JULIA: 09:59 

Drank a little wine. 

MADDIE: 10:00 

Yeah. And we were talking about how you mentioned that you accompany yourself, and you play your own guitar. And how that is so important. And I wonder if there's something we can do from, maybe an educational standpoint, or if it is just about that women's empowerment, that women's confidence to pick up that instrument and learn? 

JULIA: 10:28 

I'd say that I don't have any actual data to say there are way more men that can play guitars than women. But I can say from my own personal experience, I have been a part of many writers rounds where none of the other females could play their own instruments. I have not been a part of any writers rounds where I was with a male on stage who could not play his own instruments. I do know two male songwriters in Nashville who can't. But I know tons of women who can't. And I think women allow themselves, sometimes, not to pick up that instrument, because they see every other woman on stage possibly not doing it. And it's a little bit more of an accepted look. Whereas I think if a guy was onstage and he had an accompanist, he's probably going to get crap from his friends about it. So it's just a little bit less of societal pressure on women to learn how to play their own instruments, and I don't think that that's necessarily fair, I think that we should be held to the same standard and have to be able to accompany ourselves. And there's some incredible writers who, Liz Rose for example, she is one of the best songwriters in Nashville. She's written a ton of hits for many artists. Taylor Swift being one of the biggest that she's written multiple hits for. And she doesn't play an instrument. She doesn't like to, she doesn't want to, and that's fine. That's her thing. And I'm not saying that everyone needs to. But I do think that it's interesting to me that for some reason, I think that our, specifically our Nashville community puts much more pressure on guys to learn their own instrument than on women. And I think that equal pressure should be on women, too.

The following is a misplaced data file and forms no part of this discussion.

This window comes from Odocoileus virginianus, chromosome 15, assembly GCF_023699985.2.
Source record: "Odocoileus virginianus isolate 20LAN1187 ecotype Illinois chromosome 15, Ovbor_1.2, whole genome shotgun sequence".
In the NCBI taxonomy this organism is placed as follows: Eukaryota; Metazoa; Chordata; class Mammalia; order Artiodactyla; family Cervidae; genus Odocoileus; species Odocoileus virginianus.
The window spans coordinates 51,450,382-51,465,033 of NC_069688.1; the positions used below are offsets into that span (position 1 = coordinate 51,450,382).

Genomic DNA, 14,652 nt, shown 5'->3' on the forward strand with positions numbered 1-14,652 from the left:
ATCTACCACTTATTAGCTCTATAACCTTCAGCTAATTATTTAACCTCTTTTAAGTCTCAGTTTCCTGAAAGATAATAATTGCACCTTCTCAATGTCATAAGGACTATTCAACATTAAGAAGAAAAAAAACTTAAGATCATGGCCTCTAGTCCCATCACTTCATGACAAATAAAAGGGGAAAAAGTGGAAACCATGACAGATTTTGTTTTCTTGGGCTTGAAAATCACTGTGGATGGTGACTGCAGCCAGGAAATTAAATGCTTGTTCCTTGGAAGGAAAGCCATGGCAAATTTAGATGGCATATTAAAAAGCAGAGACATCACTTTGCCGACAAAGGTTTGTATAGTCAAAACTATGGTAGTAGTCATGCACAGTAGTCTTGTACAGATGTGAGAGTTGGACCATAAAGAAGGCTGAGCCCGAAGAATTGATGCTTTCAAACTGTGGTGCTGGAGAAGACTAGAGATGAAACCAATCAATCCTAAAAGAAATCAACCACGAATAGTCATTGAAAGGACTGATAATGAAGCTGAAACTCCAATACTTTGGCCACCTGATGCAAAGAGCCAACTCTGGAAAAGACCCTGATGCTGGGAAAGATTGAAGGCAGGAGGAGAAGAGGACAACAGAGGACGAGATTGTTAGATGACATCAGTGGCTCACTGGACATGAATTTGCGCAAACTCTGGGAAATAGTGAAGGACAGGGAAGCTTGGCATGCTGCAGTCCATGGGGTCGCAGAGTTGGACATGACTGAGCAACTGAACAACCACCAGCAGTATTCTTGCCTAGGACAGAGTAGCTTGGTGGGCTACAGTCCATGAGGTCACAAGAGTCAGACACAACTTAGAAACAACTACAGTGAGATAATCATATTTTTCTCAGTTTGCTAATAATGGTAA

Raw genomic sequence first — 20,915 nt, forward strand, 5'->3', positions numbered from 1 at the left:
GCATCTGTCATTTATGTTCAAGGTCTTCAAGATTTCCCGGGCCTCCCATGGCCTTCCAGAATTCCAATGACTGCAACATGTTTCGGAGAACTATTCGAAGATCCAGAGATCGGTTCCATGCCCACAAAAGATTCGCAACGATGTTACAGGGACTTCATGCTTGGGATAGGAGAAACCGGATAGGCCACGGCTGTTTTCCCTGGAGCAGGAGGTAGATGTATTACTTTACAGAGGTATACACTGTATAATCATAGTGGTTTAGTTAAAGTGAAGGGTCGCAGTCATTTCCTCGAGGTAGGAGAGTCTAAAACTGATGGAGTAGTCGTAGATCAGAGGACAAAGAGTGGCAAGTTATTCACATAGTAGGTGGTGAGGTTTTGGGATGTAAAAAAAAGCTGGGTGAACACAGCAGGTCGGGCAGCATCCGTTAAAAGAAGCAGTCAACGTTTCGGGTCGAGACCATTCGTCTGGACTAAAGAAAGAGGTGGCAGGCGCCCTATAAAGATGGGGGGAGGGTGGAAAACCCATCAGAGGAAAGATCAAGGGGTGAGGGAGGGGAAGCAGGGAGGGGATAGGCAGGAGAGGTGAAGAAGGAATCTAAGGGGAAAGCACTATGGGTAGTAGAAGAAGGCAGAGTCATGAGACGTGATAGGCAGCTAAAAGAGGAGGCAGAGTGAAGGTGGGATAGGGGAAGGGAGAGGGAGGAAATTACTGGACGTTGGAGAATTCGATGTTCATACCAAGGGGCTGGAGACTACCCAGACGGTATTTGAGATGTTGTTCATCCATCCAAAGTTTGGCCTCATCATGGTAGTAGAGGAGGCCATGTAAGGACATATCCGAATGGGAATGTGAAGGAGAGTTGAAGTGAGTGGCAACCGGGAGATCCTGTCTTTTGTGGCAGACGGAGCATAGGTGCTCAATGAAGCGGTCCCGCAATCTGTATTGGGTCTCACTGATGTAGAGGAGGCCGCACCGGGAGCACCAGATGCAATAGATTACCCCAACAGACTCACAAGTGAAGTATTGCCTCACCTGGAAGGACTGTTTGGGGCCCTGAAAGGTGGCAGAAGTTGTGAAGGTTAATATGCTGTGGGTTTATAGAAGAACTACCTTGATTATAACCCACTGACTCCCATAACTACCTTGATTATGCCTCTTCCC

JULIA: 12:22